Why ‘Lucky Jew’ imagery is so popular in Poland
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Why ‘Lucky Jew’ imagery is so popular in Poland

Some find the “Lucky Jew” phenomenon anti-Semitic, others find it harmless and rooted in nostalgia. (Jason Francisco)

(JTA) — Visit a few main marketplaces or trinket shops in Warsaw or Krakow, and you’re almost guaranteed to find a figurine or picture of a haredi Orthodox Jew counting money.

Offensive to some and just bizarre to others, the sale of stereotypical images of Jews as good luck charms started in Poland in the 1960s. It closely followed the last large wave of Jewish emigration from the country, where 3.3 million Jews lived before the Holocaust. Only 20,000 Jews live there now.

Critics believe it is an expression of centuries of anti-Semitic bias in a country whose society and government are famously struggling with the tragic history of Poland’s once-great Jewish community. The “Lucky Jew” images are “deeply rooted in negative stereotypes,” Rafal Pankowski, a founder of the Warsaw-based Never Again anti-racism organization, said in a December statement. (His condemnations helped force the Polish parliament’s souvenir shop to drop its Lucky Jew figurines.)

Others, like Jonny Daniels, founder of the From the Depths group that promotes dialogue between Jews and Poles, dismiss it as an “insensitive but ultimately harmless expression of nostalgia,” similar to how some view cigar store Indians in the United States.

But some are simply fascinated by the phenomenon and its significance beyond its obvious perpetuation of the notion that Jews and money are inseparable.

Take Michael Rubinfeld, a Canadian-Jewish theater actor and producer who moved to Poland in 2014 and married a Krakow Jewish woman in 2015. In recent months, he has begun selling in marketplaces pictures of himself counting coins, which he markets as part of an act, he told Vice in an interview published Monday.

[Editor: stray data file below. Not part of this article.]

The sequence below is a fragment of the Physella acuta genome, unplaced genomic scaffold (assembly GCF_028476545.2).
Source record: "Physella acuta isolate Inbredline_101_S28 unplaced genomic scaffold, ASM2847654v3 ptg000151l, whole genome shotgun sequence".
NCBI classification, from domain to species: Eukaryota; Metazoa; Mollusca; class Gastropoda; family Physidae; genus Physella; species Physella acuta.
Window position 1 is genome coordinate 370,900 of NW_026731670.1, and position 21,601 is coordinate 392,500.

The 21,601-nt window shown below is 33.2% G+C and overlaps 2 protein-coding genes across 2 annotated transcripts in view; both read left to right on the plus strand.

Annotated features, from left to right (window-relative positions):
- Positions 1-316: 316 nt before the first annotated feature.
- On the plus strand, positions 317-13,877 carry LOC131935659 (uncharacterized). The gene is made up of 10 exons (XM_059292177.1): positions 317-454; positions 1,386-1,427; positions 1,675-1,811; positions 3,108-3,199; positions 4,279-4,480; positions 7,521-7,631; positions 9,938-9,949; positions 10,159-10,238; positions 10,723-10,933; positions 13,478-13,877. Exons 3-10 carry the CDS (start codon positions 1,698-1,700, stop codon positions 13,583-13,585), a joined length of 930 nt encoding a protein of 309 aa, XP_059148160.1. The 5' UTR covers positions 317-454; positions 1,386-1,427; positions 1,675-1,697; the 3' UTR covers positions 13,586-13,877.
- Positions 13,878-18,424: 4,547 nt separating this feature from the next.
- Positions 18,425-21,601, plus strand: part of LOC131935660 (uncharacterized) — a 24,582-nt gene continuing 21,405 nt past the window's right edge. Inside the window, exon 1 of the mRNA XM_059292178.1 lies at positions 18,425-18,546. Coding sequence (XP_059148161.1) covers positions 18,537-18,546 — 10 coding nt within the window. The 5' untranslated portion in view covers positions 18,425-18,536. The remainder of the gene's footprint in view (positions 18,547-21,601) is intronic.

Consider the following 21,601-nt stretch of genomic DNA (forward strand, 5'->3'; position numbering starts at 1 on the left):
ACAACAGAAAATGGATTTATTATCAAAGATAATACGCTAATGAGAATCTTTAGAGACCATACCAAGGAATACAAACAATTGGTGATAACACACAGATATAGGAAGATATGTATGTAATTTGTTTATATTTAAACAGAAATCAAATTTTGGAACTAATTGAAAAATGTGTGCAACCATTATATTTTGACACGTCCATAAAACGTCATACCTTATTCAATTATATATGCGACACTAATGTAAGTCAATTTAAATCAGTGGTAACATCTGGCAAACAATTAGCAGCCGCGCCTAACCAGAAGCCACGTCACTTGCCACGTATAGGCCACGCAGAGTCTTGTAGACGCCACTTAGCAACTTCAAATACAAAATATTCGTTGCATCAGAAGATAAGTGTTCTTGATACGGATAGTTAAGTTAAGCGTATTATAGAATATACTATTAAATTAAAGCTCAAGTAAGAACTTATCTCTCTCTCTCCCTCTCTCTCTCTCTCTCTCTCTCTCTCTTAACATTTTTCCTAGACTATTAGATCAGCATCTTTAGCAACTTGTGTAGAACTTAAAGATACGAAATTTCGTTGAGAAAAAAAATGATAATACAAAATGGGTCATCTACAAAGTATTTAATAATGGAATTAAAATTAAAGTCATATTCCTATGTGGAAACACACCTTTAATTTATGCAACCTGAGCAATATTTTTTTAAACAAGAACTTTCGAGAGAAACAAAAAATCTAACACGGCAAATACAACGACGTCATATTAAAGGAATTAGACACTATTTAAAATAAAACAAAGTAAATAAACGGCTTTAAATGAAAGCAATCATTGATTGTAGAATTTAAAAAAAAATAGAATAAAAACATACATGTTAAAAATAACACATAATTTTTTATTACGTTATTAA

“These Lucky Jews are just so politically incorrect and absurd that it instigates an equally politically incorrect response of delight in me,” Rubenfeld, 39, told Vice.

His hope, he added, “is to undo the anti-Semitic image from within, through humor, in effect to push Poles into a critical awareness of the anti-Semitism running beneath the Lucky Jew iconography, while at the same time forcing Jews to question their own anti-Polish stereotypes.”

To do that Rubenfeld, armed with a formidable chestnut beard, dresses up like a character from “Fiddler on the Roof,” sets up a stall whose base is emblazoned with the words “Lucky Jew” and peddles his Lucky Jew self-portraits. They are also available on the website created by Rubenfeld and his company, FestivALT.

“The whole thing doubles as a meta-commentary performance on a problematic custom and an actual straight-up business,” Graham Isador wrote in Vice.

Customers buy figurines of Hasidic Orthodox men at a market in Krakow, April 2018. (Jason Francisco)

The business side of things is going all right, Rubenfeld told JTA. Since March, when Rubenfeld began peddling the artifacts with his wife, Magda Rubenfeld Koralewska, they and photographer Jason Francisco have sold some 40 portraits of Rubenfeld counting money.

Priced between $5 and $13, the merchandise is clearly meant for consumption by locals, but tourists, too.

Rubenfeld said his critics don’t grasp “the deep tradition of Jewish satire and auto-irony.” Besides, he told Vice, “when groups voluntarily adopt derogatory and stereotypical terms applied to them and then rebrand them from within, the result is to shift their meaning and weaken the stereotype.”

But if his goal is to diminish the popularity of Poland’s Lucky Jew figurines, Rubenfeld’s act has had very limited impact, according to Daniels.

“You’d be amazed how many educated people from the elite – lawyers, journalists, civil servants – own these figurines and images,” Daniels said.

They are so popular that they make common wedding and housewarming gifts. In some households, the images are turned on their heads on Friday nights, so the money being counted may fall down on the family that owns it.

Still, Daniels believes, the figurines are “part of a longing for Jews, not hatred of them.”

Michael Rubenfeld sells “Lucky Jew” portraits at a market in Krakow, April 2018. (Jason Francisco)

Such longing prompts Polish villagers to attend mock Jewish weddings, stage Jewish music festivals and create a national graffiti campaign called “I miss you, Jew.” Similar to a vogue for Judaism in Spain and Portugal, where Jews were driven out during the Inquisition, “the figurines are an attempt at reconnecting with Jews, not mocking them,” Daniels said.

Like Rubenfeld, Daniels has used humor to get Poles to reassess the Lucky Jew figurines. In September, he posed for a cover picture in the weekly magazine of the prestigious Rzeczpospolita daily while wearing a kippah, counting coins and smiling mischievously at the camera. In the article, Daniels invited the paper’s hundreds of thousands of readers to frame the portrait and put in on the wall for good luck.

“By becoming the lucky charm Jew,” he told JTA, “my intention was to make readers see how absurd it looks from the outside, and maybe get them thinking.”